Polar lakes on Mars? 2 new studies add to debate
Lakes with liquid water at Mars’ poles?
Are there liquid-water lakes beneath Mars’ south polar ice cap? The answer seemed to be a big yes back in 2018 when scientists announced the first evidence for the lakes. But now, that initial, seemingly clear, result has gotten muddier. Scientists in Austin, Texas, asserted in late January, 2022, that Mars’ polar “lakes” are probably not lakes at all, but instead volcanic rock. Almost simultaneously, scientists in San Antonio – only about 80 miles (129 km) away – provided new evidence supporting the idea of liquid lakes beneath Mars’ South Pole. And so the debate over lakes at Mars’ poles is raging.
The scientists gunning for volcanic rock are at the University of Texas Institute for Geophysics (UTIG) in Austin. The liquid lakes proponents are at the Southwest Research Institute (SwRI) in San Antonio. The UTIG researchers in Austin published their peer-reviewed results in Geophysical Research Letters. The SwRI team published their peer-reviewed results in ScienceDirect.
Both papers appeared in January 2022. The second study is also included in the Earth and Planetary Science Letters for February 1, 2022.
Ice and water on Mars
If you follow space news, you’ve likely been aware of the debate about water on Mars for decades. Prior to the 2018 announcement of possible liquid lakes at Mars’ poles, the discoveries were mostly about water-ice, possible small amounts of watery brines temporarily running on the surface, or yet more evidence for large amounts of water on ancient Mars.
So water on Mars is not a new subject. But the possibility of liquid lakes at Mars’ poles is relatively new.
Polar lakes on Mars, or volcanic rock?
So which is it? Liquid lakes or volcanic rock? It turns out that after the 2018 announcement of possible subsurface lakes on Mars (that earlier evidence came from ESA’s Mars Express spacecraft), some – but not all – scientists began to express doubts. The doubts sprang primarily from calculations suggesting that conditions needed to keep the water liquid on Mars were unlikely.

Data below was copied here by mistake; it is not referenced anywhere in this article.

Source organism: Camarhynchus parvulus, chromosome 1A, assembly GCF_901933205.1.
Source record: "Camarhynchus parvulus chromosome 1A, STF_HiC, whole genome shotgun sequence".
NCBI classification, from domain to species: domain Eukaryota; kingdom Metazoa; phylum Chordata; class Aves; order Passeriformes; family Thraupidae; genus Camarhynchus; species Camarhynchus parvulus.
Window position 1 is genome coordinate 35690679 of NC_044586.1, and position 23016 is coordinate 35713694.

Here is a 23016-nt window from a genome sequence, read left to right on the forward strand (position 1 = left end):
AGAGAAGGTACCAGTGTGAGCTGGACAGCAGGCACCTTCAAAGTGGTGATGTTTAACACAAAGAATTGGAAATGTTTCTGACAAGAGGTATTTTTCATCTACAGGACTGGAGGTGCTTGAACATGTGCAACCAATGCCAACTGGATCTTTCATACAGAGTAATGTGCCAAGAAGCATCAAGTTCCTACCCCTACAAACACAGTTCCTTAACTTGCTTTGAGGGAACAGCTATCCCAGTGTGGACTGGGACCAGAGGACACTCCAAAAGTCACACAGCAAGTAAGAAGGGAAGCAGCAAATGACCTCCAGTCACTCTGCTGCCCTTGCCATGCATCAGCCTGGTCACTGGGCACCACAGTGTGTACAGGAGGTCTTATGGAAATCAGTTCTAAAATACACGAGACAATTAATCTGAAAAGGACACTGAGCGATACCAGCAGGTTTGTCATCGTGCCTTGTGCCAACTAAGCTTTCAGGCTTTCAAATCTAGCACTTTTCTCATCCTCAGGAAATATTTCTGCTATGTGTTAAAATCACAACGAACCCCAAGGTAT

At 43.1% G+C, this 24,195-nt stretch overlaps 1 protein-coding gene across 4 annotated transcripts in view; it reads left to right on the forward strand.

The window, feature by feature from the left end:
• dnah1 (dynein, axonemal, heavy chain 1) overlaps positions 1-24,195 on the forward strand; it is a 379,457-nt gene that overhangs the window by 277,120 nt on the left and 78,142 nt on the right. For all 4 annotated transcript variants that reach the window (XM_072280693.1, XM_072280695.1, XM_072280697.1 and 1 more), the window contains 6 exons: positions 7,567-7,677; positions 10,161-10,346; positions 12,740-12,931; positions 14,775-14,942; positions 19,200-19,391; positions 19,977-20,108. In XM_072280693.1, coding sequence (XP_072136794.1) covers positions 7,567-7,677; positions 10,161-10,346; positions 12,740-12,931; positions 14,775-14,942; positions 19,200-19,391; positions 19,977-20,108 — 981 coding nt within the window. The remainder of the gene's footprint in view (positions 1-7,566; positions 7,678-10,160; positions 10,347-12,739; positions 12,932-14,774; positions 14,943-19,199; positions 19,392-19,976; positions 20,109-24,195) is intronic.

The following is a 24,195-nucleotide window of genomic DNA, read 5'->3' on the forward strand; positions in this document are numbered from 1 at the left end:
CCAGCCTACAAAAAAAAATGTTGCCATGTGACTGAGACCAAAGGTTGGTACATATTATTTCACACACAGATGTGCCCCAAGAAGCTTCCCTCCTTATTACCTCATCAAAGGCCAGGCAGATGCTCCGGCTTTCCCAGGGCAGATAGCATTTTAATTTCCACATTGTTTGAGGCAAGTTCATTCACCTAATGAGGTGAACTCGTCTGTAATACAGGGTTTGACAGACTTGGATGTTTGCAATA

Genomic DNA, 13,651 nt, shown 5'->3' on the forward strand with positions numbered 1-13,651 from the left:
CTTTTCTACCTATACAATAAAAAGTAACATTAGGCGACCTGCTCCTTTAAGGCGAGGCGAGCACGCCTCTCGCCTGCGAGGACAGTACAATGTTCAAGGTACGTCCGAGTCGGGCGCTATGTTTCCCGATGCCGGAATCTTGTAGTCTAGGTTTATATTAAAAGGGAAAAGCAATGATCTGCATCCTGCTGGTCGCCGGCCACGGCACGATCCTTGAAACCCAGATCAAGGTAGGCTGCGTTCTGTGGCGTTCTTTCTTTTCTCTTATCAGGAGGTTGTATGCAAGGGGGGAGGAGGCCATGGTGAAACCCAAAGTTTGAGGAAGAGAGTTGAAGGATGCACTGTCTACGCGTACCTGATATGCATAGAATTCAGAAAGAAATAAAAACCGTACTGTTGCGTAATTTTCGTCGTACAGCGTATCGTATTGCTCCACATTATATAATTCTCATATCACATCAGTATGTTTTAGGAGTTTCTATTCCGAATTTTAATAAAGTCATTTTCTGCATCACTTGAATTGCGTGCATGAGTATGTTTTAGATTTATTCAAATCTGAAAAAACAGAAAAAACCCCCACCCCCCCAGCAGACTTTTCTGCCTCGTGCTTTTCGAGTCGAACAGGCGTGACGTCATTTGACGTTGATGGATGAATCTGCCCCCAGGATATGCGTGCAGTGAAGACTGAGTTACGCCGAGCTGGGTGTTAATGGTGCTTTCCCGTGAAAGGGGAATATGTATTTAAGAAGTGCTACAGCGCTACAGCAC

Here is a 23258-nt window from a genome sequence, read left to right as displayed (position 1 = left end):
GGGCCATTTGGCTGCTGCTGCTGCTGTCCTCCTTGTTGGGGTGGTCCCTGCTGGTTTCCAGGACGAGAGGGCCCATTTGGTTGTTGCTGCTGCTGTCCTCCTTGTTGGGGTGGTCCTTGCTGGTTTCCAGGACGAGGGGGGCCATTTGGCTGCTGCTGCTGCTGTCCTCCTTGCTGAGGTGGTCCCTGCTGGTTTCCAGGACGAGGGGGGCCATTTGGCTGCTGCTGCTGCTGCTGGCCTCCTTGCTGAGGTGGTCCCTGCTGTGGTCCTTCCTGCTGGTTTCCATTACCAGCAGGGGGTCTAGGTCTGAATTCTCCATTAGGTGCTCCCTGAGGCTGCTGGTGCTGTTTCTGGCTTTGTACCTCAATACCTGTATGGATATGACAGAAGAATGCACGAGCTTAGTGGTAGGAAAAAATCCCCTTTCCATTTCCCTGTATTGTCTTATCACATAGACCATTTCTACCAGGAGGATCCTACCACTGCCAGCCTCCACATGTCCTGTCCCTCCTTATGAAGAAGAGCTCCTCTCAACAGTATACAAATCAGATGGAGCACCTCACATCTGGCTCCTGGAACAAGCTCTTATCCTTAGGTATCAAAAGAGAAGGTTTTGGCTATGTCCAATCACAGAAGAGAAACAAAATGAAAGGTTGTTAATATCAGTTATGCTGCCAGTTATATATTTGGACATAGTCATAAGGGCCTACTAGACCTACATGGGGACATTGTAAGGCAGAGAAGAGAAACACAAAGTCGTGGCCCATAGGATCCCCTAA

Planetary scientist Cyril Grima at UTIG in Austin is lead author of the new study that suggests volcanic rock as the culprit, not liquid lakes. He said in a statement:
For water to be sustained this close to the surface, you need both a very salty environment and a strong, locally generated heat source. But that doesn’t match what we know of this region.
These UTIG researchers assert that the bright spots or reflections interpreted to be lakes in radar images are probably deposits of volcanic rock instead. From the paper:
We find that some existing volcanic-related terrains could produce a very strong basal signal analog to what is observed at [Mars’] south polar cap. Our analysis strengthens the case against a unique hypothesis based solely on liquid water for the nature of the polar basal material.
Imaginary global ice layer
How did Grima and his team make that determination? Basically, they took a radar map of Mars and overlaid it with an imaginary ice layer one mile (1.6 km) thick. The researchers compared surface features across their imaginary Mars with those under Mars’ real ice cap. And, as they’d suspected they would, they found reflections across the planet similar to those at the poles. The sites of those reflections matched the locations of known volcanic plains on Mars.
In addition, a previous study in 2021 had suggested that the bright spots might be saline ice instead of water. Isaac Smith at York University in Toronto, who thinks the bright spots might be clays, commented on the newest results, saying:
I think the beauty of Grima’s finding is that while it knocks down the idea there might be liquid water under the planet’s South Pole today, it also gives us really precise places to go look for evidence of ancient lakes and riverbeds and test hypotheses about the wider drying out of Mars’ climate over billions of years.